Start with the Questions to Use Data to Improve Educator Preparation Quality

Start with the Questions to Use Data to Improve Educator Preparation Quality

States and educator preparation programs (EPPs) are hungry for information about how they are preparing graduates to meet the needs of students in the classroom. While every state has the capacity to share information about graduate classroom performance with EPPs, too many still do not. Unsurprising to those of us here at DQC, a recent US Government Accountability Office (GAO) report found that most states find the federal government’s Title II data collection to be burdensome, duplicative, and ultimately useless in helping improve the quality of EPPs. Title II of the Higher Education Act (HEA) requires that states collect and report certain data points about EPPs in order to receive federal funds. What this all means is that right now, too much data is being collected without first starting with the questions that leaders and educators have about EPPs.

The report had several key findings:

  • Officials from 3 out of 5 case-study states, and 7 out of 14 EPPs, reported that collecting data on the effectiveness of EPP graduates is challenging.
  • Federal reporting requirements are often duplicative: 48 states told GAO that they are either not using some sections of the Title II data reports or that they already collect most of the useful Title II data elements through other mechanisms.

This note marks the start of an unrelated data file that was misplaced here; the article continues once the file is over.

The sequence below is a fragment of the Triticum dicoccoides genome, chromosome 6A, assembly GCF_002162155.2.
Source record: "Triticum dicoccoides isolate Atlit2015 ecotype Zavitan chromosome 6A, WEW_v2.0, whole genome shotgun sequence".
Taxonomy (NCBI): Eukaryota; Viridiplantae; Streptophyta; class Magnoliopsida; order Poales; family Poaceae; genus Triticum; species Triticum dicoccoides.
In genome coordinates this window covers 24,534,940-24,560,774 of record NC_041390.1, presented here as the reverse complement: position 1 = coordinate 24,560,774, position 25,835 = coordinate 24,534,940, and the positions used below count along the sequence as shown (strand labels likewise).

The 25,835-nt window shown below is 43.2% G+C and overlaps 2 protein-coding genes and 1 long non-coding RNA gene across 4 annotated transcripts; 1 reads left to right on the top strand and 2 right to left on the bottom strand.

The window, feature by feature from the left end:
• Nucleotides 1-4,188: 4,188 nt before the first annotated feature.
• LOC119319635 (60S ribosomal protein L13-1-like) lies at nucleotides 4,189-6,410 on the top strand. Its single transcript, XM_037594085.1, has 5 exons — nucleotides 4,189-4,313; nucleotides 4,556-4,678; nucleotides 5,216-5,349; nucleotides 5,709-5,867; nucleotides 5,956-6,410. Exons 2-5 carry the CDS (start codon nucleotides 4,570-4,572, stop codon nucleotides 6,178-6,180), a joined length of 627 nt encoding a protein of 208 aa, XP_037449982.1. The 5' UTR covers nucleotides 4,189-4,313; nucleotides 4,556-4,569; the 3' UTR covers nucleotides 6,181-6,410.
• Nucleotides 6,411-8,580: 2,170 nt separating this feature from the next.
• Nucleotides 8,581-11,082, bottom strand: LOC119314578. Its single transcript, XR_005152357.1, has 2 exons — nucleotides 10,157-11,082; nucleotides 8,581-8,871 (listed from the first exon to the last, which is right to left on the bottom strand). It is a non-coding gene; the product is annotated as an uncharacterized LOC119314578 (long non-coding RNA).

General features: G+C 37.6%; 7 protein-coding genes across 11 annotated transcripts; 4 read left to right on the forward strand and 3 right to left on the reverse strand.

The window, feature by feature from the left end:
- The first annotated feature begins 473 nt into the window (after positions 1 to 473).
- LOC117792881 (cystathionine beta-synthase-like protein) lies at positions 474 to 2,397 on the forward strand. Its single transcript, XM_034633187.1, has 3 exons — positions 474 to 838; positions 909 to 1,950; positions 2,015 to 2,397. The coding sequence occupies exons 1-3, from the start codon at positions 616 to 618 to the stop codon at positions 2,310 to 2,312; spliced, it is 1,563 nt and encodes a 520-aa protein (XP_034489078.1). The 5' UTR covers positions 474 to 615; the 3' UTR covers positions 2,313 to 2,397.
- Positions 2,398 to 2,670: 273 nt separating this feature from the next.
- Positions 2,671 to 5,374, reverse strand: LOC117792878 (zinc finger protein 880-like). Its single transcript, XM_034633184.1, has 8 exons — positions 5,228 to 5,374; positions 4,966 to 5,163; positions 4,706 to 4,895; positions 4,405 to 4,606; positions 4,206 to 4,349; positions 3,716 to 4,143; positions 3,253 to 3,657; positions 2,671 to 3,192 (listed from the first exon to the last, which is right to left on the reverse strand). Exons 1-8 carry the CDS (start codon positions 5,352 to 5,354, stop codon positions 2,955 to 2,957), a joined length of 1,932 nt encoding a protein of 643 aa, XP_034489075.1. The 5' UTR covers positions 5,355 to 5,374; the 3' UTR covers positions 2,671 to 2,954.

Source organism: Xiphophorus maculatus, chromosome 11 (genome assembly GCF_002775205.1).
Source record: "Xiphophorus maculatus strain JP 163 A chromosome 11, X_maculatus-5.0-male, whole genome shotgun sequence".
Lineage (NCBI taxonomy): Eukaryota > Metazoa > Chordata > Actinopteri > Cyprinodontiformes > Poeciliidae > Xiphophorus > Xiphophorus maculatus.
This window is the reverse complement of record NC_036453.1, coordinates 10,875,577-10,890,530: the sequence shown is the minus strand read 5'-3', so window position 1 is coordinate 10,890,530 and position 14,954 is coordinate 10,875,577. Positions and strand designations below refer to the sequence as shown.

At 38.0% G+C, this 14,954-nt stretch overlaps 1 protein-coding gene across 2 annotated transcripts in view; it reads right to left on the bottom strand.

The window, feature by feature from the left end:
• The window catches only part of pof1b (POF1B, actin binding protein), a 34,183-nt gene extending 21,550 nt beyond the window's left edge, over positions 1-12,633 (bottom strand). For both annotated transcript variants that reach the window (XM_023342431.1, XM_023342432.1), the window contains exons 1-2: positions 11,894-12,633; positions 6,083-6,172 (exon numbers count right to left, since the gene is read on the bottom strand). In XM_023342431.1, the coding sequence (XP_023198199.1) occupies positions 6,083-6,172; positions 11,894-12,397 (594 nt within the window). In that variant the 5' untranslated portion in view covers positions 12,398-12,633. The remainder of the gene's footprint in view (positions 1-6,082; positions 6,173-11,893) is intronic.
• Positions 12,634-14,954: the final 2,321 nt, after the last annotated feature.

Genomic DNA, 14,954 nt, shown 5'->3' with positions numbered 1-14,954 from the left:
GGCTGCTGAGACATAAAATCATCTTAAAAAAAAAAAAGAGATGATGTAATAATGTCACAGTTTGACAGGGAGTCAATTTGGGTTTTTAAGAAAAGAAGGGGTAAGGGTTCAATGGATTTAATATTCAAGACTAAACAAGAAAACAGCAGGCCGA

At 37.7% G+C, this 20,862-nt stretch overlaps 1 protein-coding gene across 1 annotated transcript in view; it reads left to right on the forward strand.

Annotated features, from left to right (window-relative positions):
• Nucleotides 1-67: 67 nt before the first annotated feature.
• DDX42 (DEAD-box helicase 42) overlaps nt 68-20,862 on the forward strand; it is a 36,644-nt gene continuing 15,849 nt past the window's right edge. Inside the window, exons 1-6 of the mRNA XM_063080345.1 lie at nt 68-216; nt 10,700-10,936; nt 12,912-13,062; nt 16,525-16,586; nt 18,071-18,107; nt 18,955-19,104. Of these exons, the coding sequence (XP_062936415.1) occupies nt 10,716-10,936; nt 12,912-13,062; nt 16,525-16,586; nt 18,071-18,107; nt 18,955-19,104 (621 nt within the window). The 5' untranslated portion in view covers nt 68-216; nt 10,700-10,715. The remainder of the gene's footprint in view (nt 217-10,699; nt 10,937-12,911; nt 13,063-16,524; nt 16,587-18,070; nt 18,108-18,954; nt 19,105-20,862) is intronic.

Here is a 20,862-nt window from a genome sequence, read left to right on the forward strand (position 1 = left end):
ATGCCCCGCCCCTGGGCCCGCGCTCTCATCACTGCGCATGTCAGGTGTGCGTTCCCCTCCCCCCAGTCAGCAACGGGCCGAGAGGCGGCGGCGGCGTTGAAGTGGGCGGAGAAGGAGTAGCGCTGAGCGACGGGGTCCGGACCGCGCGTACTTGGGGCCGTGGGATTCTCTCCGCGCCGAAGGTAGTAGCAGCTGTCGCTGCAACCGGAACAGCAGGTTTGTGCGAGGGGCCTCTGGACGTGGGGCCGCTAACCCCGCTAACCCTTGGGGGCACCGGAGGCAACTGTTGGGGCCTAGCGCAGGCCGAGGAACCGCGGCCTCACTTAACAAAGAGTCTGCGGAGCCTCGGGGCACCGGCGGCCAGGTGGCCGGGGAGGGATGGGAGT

• “Very few” states actually use the Title II data to inform state funding decisions or to inform district hiring practices, and 8 of 14 EPPs reported to GAO that “very little” of their Title II data was useful to them in assessing their own performance

Despite these shortcomings, it is evident that both TPPs and states want—and need—better data in order to be transparent and continually improve the quality of educator preparation. More than half of states reported that they review some information about graduate effectiveness in evaluating EPPs for approval or renewal. Thirty states evaluate graduate effectiveness through district and principal surveys, while 15 look at outcomes data, including student test scores. One case-study state uses data on graduate effectiveness to help EPPs identify shortcomings and bolster the training they provide to teaching candidates. Ten additional states reported to the GAO that they will either implement or expand the use of graduate effectiveness data as part of their approval process for EPPs.

So while at the moment the data being collected does not align to the needs of states and preparation programs, the desire to use data is there. Federal policymakers have a tremendous opportunity to support states and EPPs in their quest for transparency and continuous improvement by starting with the questions, reducing duplication and burden, and ultimately transforming what is currently a cumbersome process into one that fuels the kinds of change states want in educator preparation.